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“Prairie Edge Hunt” Artwork finds new home at The Rushmore


We are happy to announce the acquisition of a local National treasure: Prairie Edge Hunt by Alan & Patty Eckman, which is now on display in our lobby.

This piece represents a portrait of native American life showing a clever and efficient form of the Lakota buffalo hunt. Five mounted warriors bring down thirteen buffalo, five unsuspecting women and children are caught in the Melee.

A mother is desperately tying to protect her baby in a cradleboard from the falling rocks caused by a charging buffalo bull upheaving a mounted warrior on the rocks above them. The grandmother and young granddaughter beckon urgently to a very terrified young sister to join them in the protected crevice in order to avoid the stampeding buffalo.

Details also include two startled Magpies, one on a nest with two eggs on a large ponderosa pine tree, several petroglyphs carved in the walls of the cliffs, two buffalo skulls, a hidden turtle and much more!

This exquisite action-packed piece contains the infinite amount of detail that only the Eckmans can accomplish in the fine art medium of cast paper sculpture. It took Allen & Patty Ekman eleven months from start to the finish to create this homage to nature, native culture and the beauty of imitating life. To create art of this beauty, it took passion, knowledge and refined executions.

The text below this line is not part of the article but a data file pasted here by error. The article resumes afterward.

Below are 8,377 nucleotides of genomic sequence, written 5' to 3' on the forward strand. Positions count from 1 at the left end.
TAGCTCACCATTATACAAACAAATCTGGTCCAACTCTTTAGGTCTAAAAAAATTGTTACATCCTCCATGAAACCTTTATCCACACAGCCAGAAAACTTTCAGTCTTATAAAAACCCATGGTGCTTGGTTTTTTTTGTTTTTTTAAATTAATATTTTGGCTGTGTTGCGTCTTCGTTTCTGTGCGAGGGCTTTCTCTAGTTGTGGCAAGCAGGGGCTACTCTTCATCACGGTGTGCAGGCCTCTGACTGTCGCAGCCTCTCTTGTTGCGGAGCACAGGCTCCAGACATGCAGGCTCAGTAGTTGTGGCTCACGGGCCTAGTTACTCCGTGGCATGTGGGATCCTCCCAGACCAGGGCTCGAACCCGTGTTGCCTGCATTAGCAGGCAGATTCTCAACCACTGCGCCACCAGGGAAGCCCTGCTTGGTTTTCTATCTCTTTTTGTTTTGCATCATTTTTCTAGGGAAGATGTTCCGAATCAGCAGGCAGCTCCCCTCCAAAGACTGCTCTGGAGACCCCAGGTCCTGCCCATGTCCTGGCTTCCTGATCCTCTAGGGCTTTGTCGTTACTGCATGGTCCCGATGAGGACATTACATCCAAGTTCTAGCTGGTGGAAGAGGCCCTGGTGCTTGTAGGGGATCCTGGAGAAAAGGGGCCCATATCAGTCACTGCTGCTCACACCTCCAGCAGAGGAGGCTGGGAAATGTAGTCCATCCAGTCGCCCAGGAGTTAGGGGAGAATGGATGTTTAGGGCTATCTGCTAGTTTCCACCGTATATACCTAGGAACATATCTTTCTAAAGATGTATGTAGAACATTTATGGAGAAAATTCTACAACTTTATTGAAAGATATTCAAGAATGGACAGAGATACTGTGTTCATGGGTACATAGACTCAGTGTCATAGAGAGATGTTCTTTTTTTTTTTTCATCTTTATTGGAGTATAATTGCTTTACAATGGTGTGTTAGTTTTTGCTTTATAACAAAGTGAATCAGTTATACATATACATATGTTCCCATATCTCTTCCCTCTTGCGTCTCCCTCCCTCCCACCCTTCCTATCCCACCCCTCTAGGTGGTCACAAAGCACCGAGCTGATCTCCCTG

From paper comes form, elegance and grace

 Cast Paper sculpture has been around since the 1950’s, originating in Mexico.

Often confused with Papier-Mache, this medium is completely different. In cast paper sculpture, the Eckmans first mix an acid-free pulp from raw cotton and abaca. It is then vacuum pressure pressed to extract most of the water. The balance of the drying process is completed by natural evaporation while still in molds. Now begins the labor of love of painstakingly detailing each piece. This will take many months. The Eckmans are the inventors of this process and developed this medium of cast paper far beyond any other artists in the world. Their work is considered by many art critics to be the best in the world! Since the paper is Acid free, the sculptures are all museum quality.

The piece is representative of to the Lakota culture, in the Indian’s materials, the physical and spiritual existence in a period of our nation’s history in harmony with nature.

The Eckmans home and studio are in Rapid City in the black hills of South Dakota. On large complicated and detailed works the couple often works together, both signing the piece when completed.